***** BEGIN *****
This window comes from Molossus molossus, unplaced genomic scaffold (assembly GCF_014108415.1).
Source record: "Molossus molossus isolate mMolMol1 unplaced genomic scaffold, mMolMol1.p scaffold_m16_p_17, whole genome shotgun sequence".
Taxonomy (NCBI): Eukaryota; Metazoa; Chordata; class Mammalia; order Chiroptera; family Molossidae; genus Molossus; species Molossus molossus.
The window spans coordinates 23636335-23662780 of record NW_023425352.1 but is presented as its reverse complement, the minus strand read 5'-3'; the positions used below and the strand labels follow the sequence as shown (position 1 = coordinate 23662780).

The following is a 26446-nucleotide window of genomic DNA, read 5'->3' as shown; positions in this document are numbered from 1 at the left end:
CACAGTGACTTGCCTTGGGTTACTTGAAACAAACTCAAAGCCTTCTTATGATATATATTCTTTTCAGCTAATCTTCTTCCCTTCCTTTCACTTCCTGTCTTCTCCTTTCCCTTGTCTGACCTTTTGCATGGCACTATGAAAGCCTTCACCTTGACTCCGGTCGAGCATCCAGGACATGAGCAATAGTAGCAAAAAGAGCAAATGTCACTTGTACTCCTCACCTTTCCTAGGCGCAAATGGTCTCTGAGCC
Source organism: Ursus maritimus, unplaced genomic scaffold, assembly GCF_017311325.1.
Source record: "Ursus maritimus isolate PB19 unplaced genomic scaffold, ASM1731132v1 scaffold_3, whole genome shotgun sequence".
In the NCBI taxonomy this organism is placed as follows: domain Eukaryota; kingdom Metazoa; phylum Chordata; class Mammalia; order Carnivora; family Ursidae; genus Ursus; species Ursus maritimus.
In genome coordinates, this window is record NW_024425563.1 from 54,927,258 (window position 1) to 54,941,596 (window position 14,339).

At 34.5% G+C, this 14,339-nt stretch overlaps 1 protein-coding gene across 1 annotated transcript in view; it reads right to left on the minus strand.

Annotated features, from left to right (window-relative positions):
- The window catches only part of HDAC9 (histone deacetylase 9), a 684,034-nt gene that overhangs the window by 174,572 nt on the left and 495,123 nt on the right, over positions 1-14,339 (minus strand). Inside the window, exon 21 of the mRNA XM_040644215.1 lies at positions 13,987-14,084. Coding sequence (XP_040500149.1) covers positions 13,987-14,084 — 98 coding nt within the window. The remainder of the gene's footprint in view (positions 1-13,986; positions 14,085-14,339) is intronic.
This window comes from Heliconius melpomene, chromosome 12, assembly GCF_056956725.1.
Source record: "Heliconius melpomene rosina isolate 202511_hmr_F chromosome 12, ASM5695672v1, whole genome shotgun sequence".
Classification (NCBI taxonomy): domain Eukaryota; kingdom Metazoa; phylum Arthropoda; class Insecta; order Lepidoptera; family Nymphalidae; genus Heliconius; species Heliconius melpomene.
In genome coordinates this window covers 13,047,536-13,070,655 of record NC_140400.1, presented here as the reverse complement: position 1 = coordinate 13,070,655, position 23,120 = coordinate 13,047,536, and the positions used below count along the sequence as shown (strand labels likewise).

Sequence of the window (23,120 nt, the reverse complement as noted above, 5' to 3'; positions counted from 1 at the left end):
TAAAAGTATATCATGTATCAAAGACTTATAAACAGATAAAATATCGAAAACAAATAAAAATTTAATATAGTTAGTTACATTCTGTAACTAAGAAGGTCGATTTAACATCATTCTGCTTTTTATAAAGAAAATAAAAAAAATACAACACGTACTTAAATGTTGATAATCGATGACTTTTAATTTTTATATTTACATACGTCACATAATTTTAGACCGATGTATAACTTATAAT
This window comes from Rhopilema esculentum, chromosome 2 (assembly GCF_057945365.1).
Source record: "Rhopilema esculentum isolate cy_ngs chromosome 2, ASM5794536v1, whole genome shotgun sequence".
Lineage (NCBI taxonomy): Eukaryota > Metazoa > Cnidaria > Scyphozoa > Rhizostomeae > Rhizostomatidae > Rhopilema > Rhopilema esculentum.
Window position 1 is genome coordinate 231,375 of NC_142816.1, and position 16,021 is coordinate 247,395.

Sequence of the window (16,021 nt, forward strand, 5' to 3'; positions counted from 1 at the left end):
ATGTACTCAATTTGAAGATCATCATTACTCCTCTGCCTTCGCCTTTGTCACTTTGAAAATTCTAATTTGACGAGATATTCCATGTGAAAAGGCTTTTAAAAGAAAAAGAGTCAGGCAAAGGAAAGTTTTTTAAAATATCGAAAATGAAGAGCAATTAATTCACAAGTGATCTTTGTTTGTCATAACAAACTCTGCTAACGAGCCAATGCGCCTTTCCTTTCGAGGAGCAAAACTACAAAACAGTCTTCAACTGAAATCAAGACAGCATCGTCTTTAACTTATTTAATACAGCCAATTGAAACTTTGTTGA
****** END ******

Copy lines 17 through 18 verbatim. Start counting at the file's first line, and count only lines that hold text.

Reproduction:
In genome coordinates this window covers 13,047,536-13,070,655 of record NC_140400.1, presented here as the reverse complement: position 1 = coordinate 13,070,655, position 23,120 = coordinate 13,047,536, and the positions used below count along the sequence as shown (strand labels likewise).

Sequence of the window (23,120 nt, the reverse complement as noted above, 5' to 3'; positions counted from 1 at the left end):